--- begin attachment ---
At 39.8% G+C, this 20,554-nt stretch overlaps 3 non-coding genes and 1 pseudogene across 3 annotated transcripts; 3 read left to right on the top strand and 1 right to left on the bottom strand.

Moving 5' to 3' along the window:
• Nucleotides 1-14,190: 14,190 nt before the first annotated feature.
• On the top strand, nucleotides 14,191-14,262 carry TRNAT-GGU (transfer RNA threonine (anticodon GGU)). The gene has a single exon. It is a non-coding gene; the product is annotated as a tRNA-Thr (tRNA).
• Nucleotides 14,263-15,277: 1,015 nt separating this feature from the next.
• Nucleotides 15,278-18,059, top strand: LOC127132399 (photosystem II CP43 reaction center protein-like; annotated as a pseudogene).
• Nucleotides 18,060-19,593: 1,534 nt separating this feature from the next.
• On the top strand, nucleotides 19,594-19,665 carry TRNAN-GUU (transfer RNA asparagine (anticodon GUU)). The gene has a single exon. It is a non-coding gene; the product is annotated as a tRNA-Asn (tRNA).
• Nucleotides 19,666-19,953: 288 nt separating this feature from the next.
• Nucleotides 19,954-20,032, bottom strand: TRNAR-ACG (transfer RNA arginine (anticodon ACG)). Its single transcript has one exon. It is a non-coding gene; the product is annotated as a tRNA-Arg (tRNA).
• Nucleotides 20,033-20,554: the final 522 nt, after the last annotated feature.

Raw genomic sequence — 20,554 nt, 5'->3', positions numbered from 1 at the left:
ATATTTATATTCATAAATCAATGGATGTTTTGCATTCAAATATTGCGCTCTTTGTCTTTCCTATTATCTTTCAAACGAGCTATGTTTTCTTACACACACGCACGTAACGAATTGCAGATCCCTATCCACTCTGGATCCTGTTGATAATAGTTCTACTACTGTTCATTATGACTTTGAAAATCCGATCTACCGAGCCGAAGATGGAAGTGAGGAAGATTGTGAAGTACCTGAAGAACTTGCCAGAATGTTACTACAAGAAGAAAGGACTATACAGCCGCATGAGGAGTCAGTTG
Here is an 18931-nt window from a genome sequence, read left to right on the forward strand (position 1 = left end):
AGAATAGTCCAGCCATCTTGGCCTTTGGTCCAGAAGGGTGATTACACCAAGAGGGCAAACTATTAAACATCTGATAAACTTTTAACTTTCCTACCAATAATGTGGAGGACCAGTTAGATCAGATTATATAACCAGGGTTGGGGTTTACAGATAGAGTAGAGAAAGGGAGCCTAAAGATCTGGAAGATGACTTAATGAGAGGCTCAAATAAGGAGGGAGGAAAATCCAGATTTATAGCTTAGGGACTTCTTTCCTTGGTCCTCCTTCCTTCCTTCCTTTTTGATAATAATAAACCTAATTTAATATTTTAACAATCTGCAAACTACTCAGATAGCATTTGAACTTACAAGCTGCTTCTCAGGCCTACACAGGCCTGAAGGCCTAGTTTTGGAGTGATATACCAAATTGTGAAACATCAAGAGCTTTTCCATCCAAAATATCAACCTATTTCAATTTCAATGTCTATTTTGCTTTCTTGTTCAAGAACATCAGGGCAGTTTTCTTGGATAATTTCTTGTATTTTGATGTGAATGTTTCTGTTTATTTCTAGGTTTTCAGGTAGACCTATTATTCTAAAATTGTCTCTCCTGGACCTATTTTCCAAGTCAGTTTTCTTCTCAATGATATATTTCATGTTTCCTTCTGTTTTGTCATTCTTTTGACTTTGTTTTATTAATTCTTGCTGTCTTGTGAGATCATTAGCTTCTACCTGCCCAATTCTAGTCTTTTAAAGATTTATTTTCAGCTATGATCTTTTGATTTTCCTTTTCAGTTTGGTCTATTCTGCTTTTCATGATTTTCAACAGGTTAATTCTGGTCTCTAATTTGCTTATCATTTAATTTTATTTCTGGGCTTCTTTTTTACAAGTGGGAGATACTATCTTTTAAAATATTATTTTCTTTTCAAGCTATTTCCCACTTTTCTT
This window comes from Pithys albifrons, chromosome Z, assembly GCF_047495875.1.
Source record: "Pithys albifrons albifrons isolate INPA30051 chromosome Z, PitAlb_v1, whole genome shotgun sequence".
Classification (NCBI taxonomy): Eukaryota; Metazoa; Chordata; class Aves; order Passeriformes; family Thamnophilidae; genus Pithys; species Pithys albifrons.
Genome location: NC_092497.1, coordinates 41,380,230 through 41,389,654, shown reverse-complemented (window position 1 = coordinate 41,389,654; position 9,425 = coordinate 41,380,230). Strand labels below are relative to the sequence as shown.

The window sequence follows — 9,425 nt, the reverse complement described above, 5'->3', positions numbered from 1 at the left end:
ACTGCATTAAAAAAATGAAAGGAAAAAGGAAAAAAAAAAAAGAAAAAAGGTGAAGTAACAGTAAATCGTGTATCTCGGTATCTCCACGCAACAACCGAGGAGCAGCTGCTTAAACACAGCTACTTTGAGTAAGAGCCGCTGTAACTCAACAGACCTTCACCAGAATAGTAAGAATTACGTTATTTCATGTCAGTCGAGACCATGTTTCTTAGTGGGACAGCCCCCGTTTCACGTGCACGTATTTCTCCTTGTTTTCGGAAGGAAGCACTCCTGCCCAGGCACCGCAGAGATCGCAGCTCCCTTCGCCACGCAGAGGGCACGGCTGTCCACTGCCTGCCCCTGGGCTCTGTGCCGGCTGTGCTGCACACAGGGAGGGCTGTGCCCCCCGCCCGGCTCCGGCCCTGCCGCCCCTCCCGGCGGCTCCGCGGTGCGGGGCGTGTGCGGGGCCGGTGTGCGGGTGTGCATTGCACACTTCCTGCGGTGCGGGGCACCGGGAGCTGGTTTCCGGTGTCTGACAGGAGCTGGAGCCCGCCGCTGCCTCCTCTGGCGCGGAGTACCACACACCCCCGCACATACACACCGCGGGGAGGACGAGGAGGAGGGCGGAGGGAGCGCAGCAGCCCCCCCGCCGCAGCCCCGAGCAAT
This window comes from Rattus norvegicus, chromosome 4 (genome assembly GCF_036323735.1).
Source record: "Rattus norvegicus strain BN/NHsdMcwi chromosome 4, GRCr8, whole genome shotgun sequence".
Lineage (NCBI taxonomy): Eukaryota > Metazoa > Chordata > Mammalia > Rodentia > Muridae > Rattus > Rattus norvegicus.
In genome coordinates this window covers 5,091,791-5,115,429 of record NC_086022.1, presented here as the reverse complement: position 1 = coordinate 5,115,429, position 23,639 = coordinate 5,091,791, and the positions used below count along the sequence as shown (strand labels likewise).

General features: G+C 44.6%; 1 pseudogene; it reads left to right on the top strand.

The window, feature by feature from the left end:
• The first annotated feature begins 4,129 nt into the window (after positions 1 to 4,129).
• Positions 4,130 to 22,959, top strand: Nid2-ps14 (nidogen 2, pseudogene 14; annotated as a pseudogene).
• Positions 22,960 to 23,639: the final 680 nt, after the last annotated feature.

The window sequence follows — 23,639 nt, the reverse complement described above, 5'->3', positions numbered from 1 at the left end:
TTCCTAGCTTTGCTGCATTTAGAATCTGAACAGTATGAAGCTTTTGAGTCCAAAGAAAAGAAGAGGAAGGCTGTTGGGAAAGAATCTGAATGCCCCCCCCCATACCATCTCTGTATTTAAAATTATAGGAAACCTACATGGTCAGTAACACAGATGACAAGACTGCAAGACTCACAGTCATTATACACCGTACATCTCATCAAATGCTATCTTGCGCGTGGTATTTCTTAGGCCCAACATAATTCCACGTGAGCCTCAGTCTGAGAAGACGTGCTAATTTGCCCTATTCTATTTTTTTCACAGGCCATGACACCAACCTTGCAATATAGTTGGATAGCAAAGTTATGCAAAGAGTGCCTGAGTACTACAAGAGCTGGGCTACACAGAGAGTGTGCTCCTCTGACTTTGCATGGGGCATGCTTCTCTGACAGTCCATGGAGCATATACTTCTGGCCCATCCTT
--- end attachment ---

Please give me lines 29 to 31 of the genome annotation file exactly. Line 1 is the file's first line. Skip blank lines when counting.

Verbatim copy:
• Positions 4,130 to 22,959, top strand: Nid2-ps14 (nidogen 2, pseudogene 14; annotated as a pseudogene).
• Positions 22,960 to 23,639: the final 680 nt, after the last annotated feature.

The window sequence follows — 23,639 nt, the reverse complement described above, 5'->3', positions numbered from 1 at the left end: